Still working up my appetite again I wandered around Santa Maria Square. By now the sun had set and the square was coming alive in typical Roman fashion. Families were wandering home from the day, others were just setting out for an early dinner. I wasn’t ready for either but I did find myself approaching a block I knew had the best suppli in Rome. It was only a bitesize snack, I told myself. Some know it as a rice ball, Southern Italians refer to it as arancini, but there is only one suppli – and it was born here in Rome. The difference lies in the ingredients and the shape. 
I took mine to go, which is the only proper way to eat suppli. But before I could calculate my next move I was finished with the entire thing. These little salty snacks left me yearning for something sweet so it was almost kismet that I passed by a gelateria at that exact moment. No matter what anyone tells you, not all gelato in Rome is created equal. Mediocre gelato does in fact, exist in Italy so you must do your homework in advance. The place I stumbled upon was Fatamorgana Trastevere and it was not my first visit. A bit quirky with their selections, you won’t find the typical pistachio and chocolate here. Every time I pop in I have to try one of their new flavors. This time I had Sorrento Raisin, a weird yet delicious combination.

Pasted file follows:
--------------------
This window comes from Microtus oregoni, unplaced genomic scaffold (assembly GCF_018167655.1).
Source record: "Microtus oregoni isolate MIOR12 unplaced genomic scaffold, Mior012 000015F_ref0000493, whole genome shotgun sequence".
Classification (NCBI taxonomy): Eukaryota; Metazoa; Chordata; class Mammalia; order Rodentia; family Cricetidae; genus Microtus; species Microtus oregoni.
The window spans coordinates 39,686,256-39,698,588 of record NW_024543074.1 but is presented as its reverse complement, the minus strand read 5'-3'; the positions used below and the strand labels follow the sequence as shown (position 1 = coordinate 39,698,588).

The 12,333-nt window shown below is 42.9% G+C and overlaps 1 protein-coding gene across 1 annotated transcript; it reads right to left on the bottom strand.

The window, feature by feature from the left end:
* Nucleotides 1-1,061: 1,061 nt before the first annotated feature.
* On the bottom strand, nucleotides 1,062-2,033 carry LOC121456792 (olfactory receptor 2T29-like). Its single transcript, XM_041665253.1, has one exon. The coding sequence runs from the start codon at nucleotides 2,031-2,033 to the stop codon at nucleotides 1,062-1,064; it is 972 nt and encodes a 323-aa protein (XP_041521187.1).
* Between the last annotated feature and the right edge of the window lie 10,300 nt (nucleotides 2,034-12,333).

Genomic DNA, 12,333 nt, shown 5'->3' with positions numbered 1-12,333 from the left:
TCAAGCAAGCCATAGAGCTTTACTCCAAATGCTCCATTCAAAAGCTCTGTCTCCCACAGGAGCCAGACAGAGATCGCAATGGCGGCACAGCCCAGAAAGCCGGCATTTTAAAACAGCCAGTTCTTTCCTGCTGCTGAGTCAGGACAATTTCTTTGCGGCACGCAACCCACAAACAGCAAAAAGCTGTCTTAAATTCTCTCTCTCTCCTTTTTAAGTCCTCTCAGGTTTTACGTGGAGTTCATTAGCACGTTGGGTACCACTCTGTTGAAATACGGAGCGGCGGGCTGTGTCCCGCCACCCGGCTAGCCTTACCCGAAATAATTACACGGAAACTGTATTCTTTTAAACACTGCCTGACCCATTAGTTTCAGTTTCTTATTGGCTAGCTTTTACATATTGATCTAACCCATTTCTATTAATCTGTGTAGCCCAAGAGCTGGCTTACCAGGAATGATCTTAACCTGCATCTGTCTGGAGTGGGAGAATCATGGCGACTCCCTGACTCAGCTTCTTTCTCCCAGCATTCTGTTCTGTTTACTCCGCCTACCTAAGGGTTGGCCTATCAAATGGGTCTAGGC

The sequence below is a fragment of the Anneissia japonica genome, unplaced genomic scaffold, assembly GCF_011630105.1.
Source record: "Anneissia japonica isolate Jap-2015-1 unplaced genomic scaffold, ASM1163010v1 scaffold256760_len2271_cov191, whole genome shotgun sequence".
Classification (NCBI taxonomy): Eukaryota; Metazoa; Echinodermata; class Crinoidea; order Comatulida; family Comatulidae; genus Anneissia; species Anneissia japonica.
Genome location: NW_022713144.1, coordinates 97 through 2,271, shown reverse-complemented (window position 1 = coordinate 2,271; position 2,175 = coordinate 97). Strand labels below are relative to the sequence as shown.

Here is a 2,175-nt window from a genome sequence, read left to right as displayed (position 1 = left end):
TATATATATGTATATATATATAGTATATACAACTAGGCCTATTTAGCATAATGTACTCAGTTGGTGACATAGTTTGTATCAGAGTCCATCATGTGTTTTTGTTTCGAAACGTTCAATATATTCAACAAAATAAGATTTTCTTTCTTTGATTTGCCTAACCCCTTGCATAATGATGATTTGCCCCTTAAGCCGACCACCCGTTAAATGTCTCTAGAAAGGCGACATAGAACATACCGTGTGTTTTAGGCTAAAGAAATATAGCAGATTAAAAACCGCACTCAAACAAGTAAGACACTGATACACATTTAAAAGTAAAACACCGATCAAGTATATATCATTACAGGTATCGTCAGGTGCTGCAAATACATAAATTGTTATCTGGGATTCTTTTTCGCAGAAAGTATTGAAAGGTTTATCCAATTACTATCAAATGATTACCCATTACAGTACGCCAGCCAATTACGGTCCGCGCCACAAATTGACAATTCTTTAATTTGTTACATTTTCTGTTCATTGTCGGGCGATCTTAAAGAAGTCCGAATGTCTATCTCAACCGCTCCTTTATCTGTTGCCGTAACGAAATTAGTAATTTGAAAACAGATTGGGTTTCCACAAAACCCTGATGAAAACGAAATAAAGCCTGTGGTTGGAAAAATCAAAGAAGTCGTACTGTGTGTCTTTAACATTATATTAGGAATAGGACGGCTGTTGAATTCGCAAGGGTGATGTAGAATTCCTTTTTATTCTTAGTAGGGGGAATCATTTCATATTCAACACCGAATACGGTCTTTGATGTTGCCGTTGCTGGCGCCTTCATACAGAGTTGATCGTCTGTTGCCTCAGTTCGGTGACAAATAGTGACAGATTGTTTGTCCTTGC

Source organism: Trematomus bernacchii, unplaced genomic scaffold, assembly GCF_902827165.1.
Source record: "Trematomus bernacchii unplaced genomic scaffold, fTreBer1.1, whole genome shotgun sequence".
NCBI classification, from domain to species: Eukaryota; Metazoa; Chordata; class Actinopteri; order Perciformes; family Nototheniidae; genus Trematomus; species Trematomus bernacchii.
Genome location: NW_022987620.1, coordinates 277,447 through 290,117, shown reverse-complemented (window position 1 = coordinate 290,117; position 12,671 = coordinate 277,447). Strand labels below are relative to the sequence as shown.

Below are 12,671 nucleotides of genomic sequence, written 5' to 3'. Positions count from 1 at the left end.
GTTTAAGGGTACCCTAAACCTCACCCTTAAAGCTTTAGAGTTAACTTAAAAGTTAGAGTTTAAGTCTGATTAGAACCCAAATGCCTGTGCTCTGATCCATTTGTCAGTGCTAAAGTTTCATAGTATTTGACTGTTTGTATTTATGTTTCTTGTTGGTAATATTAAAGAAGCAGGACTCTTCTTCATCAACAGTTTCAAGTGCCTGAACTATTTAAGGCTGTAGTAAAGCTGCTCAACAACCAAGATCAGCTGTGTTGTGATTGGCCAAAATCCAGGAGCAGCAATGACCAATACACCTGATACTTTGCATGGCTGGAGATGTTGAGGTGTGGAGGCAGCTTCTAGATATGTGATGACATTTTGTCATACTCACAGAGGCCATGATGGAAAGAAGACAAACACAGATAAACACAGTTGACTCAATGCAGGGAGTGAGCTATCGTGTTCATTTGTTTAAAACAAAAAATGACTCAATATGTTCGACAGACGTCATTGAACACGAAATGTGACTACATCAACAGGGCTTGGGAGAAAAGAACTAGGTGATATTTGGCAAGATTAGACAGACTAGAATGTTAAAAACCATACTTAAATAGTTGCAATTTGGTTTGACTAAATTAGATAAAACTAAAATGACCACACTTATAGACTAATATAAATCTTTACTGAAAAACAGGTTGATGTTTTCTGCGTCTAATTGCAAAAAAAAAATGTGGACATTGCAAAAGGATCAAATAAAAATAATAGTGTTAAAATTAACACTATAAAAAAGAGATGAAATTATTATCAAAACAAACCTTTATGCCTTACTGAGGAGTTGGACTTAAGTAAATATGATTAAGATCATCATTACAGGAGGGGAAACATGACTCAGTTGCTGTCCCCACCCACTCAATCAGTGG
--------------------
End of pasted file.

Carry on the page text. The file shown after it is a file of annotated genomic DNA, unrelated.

I always get a single cone which makes me feel a little better about the indulgence because that means I can walk around as I continue eating. 
I had wandered nearly 4 hours around 2 neighborhoods, sampling 5 different delicious delicacies – all typical of Rome. There was nowhere else you can eat like this in the world except here in The Eternal City. Luckily Rome is also one of the great walking cities and I still had a long way toward home, so I felt a little better about it all. But before I drifted off into a slight food coma later that evening, I did manage to write down all the details of where I had been throughout my food-filled day. And that was how the Eden Walks Trastevere Sunset Food Tour was born.